Russia and China accused the United States on Tuesday of stoking military tensions by testing a ground-launched cruise missile, but the foreign ministry in Moscow said it would not be drawn into an arms race.
The Pentagon said on Monday it had tested a conventionally-configured cruise missile that hit its target after more than 500 km (310 miles) of flight, its first such test since the demise of a landmark nuclear pact this month.
The United States formally withdrew from the Cold War-era Intermediate-Range Nuclear Forces Treaty (INF) with Russia on Aug. 2 after accusing Moscow of violating it, a charge dismissed by the Kremlin.
The text would have been banned under the INF, which prohibited land-based missiles with a range of between 310 and 3,400 miles, reducing the ability of both countries to launch a nuclear strike at short notice.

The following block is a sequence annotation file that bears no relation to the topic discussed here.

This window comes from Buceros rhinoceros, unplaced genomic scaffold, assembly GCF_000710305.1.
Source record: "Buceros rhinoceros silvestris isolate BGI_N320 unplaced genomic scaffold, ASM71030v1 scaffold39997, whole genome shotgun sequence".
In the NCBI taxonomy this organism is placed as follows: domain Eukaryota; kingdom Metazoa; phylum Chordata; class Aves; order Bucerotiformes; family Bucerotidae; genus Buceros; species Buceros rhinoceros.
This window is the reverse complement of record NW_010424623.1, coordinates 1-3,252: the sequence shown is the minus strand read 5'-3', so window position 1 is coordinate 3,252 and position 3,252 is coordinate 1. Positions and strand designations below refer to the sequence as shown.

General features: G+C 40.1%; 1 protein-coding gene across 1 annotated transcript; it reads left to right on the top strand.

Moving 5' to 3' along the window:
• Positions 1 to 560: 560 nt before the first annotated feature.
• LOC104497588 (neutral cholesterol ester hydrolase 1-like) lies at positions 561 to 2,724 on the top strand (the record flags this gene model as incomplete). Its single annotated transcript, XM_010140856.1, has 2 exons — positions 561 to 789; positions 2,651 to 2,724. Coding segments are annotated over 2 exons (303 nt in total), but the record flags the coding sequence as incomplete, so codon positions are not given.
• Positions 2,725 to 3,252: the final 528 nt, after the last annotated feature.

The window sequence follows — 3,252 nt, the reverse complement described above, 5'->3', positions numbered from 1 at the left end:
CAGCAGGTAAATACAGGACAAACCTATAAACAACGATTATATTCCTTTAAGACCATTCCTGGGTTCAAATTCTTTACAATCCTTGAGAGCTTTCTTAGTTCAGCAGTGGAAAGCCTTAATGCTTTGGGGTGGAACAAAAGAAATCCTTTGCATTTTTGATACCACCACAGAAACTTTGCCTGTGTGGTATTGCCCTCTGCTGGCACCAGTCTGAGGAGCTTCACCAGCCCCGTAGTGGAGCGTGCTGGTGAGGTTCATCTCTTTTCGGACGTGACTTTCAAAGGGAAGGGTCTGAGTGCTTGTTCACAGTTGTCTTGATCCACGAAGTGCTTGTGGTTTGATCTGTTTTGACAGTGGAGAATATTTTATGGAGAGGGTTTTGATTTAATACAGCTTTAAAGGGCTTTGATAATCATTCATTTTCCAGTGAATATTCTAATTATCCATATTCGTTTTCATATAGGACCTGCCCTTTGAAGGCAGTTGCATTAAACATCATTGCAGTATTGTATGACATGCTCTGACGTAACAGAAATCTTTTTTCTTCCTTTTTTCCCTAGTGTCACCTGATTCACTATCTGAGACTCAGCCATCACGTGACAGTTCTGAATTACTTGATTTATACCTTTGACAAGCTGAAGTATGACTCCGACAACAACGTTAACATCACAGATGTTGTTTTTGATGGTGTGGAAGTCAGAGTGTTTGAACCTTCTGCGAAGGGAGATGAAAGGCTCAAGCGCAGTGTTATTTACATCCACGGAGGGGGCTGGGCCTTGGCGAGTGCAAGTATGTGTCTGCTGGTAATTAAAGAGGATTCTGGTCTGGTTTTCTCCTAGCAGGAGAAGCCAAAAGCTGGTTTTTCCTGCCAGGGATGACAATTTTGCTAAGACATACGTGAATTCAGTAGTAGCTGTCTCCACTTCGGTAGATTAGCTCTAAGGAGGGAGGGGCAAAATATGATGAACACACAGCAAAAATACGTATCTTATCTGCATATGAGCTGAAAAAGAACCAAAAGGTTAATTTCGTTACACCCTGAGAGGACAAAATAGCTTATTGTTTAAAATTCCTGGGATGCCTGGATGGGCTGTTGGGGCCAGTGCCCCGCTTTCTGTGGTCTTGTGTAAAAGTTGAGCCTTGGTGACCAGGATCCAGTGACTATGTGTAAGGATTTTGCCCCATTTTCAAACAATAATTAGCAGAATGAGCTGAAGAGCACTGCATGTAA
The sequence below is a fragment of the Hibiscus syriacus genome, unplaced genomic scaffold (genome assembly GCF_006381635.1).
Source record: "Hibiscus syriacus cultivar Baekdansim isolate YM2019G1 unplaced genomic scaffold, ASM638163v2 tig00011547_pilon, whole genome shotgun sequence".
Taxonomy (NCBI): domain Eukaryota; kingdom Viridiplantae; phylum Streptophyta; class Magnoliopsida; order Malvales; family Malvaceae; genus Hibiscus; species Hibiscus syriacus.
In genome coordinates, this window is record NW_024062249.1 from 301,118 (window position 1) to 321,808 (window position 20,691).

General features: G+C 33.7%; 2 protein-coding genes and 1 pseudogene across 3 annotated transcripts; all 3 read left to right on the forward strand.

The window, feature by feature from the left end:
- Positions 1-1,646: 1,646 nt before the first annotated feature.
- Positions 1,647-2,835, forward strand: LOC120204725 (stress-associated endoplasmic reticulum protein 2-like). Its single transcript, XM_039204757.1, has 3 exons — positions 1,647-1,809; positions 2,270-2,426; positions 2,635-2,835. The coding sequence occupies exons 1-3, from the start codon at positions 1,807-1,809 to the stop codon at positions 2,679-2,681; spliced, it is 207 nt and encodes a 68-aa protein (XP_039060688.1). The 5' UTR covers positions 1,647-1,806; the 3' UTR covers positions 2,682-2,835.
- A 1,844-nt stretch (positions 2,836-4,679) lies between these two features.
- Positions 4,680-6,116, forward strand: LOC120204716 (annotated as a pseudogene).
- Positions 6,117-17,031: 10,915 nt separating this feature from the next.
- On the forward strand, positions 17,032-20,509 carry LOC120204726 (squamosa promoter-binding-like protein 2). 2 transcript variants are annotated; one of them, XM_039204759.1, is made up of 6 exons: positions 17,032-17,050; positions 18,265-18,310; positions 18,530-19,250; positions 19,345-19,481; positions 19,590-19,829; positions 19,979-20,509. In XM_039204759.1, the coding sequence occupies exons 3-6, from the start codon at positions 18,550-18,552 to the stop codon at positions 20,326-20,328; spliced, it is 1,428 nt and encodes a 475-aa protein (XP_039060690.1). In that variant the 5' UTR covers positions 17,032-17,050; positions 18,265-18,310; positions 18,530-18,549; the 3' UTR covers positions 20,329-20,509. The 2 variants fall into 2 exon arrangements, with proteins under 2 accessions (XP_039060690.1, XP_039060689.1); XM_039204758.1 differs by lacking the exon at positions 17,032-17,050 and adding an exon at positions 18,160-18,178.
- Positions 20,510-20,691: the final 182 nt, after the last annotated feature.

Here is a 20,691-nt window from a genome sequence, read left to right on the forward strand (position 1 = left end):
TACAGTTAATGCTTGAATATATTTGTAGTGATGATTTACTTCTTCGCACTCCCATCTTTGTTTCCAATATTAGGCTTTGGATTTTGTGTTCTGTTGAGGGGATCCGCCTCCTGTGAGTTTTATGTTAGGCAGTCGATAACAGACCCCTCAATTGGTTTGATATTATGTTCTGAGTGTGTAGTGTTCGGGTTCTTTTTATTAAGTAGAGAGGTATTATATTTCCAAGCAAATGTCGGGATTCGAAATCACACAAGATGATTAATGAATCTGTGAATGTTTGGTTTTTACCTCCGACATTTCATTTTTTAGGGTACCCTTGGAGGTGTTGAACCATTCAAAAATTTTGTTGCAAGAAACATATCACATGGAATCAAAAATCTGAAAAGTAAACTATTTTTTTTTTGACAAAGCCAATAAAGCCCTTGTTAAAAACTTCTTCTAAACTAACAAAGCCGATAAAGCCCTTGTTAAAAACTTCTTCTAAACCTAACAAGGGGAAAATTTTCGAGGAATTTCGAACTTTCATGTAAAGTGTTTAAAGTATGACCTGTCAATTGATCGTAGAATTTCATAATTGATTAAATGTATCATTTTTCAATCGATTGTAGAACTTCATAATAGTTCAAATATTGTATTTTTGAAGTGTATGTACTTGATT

Washington had “obviously taken the course of escalating military tensions,” Russian Deputy Foreign Minister Sergei Ryabkov said
Russia would, however, not allow itself “to be pulled into a costly arms race” and did not plan to deploy new missiles unless the United States did so first, he was quoted as saying by TASS news agency.
The Kremlin said the U.S. missile test showed that Washington had long been preparing to exit the nuclear pact.
“It is simply not possible to prepare for such tests in a few weeks or a few months. This …shows that it was not Russia, but the United States with its actions that brought the breakdown of the INF,” Kremlin spokesman Dmitry Peskov said.
China also expressed concern.
In Beijing, Chinese Foreign Ministry spokesman Geng Shuang said the test showed the United States was stoking a new arms race and confrontation, which would have a serious negative impact on regional and global security.
“We advise the U.S. side to abandon outdated notions of Cold War thinking and zero-sum games, and exercise restraint in developing arms,” Geng told a daily news briefing.